Friday, December 4, 2020

Completion of Puerto Rico Election Day Count in Sight

By on November 6, 2020

Officials push through process despite over 200,000 mailed-in votes

SAN JUAN — The chairman of the Puerto Rico State Elections Commission (CEE by its Spanish initials), Francisco Rosado Colomer, said the completion of the initial portion of the ballot counting process—called the “night of the event” count, as it is the preliminary count of votes cast on Election Day—is near, and the agency can then proceed to conduct the General Scrutiny, as the law calls the final canvass of votes.

In previous elections, the night of the event count was usually completed by early morning the next day; however, the mail-in and early votes for this election went from a couple of thousand to 216,000. Although the process to count these votes, which is overseen by the Administrative Board of Early and Absentee Votes (JAVA by its Spanish acronym), beagan a week before the election, the process was far from over on election night. 

Rosado indicated that there are 100 cases with ballots that are expected to be processed Friday. Of those, 48 boxes had already been opened by poll workers Thursday evening but who had not finished by the time the work stopped later in the night. The CEE official expects that even if there are early votes left to be counted, they will be included in the canvass tally so as to not delay obtaining the results.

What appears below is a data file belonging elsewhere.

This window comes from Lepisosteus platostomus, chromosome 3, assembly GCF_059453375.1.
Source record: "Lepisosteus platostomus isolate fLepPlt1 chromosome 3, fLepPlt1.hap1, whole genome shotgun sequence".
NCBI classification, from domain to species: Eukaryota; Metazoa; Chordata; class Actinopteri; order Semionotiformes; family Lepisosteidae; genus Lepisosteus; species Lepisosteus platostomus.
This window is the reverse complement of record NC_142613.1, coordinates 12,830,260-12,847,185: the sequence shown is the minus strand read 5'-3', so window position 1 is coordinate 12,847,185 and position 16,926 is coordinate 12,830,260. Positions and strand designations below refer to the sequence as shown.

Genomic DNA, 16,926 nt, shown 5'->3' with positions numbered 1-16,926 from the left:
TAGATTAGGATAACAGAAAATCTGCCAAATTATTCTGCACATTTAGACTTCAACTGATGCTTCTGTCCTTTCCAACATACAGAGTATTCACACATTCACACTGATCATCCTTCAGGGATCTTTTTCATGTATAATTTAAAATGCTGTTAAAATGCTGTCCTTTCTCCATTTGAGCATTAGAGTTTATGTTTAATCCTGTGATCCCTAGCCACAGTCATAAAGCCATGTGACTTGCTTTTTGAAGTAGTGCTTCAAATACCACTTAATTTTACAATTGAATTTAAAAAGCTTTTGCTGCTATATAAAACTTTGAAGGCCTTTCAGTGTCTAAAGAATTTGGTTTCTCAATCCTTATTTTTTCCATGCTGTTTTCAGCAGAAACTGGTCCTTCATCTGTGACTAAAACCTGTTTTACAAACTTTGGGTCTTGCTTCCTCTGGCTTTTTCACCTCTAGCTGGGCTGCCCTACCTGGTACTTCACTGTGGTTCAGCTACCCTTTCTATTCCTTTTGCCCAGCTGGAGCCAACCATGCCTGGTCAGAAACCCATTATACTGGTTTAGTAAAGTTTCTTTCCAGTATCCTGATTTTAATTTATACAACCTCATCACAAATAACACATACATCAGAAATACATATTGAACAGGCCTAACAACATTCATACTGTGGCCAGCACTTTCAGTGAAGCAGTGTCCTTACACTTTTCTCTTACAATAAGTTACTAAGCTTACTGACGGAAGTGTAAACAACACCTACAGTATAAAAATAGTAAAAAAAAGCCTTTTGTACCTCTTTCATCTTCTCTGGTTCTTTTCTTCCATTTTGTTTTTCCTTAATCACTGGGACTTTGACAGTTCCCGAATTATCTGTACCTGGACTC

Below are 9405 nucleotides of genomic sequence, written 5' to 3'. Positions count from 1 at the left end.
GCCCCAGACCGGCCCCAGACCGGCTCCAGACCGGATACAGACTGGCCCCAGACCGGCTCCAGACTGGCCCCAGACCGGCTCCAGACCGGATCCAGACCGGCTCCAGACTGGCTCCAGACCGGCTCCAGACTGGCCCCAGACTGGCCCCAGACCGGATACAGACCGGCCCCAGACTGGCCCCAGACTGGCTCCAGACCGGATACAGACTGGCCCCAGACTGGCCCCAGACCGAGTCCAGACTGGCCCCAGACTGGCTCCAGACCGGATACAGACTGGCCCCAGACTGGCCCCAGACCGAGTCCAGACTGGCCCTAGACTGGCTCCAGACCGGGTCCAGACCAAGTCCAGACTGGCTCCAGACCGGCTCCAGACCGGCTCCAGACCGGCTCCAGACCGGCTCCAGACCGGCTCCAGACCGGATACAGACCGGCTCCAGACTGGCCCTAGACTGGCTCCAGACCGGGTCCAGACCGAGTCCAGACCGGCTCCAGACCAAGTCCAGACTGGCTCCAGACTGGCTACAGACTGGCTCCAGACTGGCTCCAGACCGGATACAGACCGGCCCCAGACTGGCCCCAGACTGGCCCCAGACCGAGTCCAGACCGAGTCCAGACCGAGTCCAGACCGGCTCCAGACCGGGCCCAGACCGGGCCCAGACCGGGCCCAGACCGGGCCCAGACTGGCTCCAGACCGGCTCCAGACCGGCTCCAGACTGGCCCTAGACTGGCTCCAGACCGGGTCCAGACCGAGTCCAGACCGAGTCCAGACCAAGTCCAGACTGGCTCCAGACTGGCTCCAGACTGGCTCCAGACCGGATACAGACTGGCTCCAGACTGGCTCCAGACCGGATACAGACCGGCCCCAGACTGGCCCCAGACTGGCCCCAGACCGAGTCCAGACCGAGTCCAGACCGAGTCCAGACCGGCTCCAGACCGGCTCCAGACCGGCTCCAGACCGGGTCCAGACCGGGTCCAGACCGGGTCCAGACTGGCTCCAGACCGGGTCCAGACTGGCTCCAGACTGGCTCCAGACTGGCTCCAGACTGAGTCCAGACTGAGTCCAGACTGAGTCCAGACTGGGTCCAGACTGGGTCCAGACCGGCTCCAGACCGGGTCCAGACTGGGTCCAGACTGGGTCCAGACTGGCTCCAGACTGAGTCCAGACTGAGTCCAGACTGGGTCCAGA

“[We’ll count] as far as can be counted. Votes are always counted after the closing of the [night of the] event and the easiest example to corroborate that is the past elections. The difference in the candidacy of the governor, between the event and the scrutiny was 5,000 votes. Everything that is the vote added by hand is counted in the vote count,” the CEE chairman said. “We have to close the [night of the event] to start working on the logistics for how many recounts the numbers are reflecting so far.”

Rosado explained that the importance of finally closing the night of the event process is for the CEE to be able to publish preliminary certifications. Given the delays, the closing of precincts will be conducted differently. 

“Ordinarily, what you do is wait until the entire event is closed before you start printing all the results from the Reydi [Spanish acronym for the Receipt and Disclosure of Results System] and issuing preliminary certifications. We try to [do the work] as normally as possible here, but we are not in a normal or ordinary situation. What we want to evaluate is whether we can do it gradually instead of waiting to close everything,” the official said.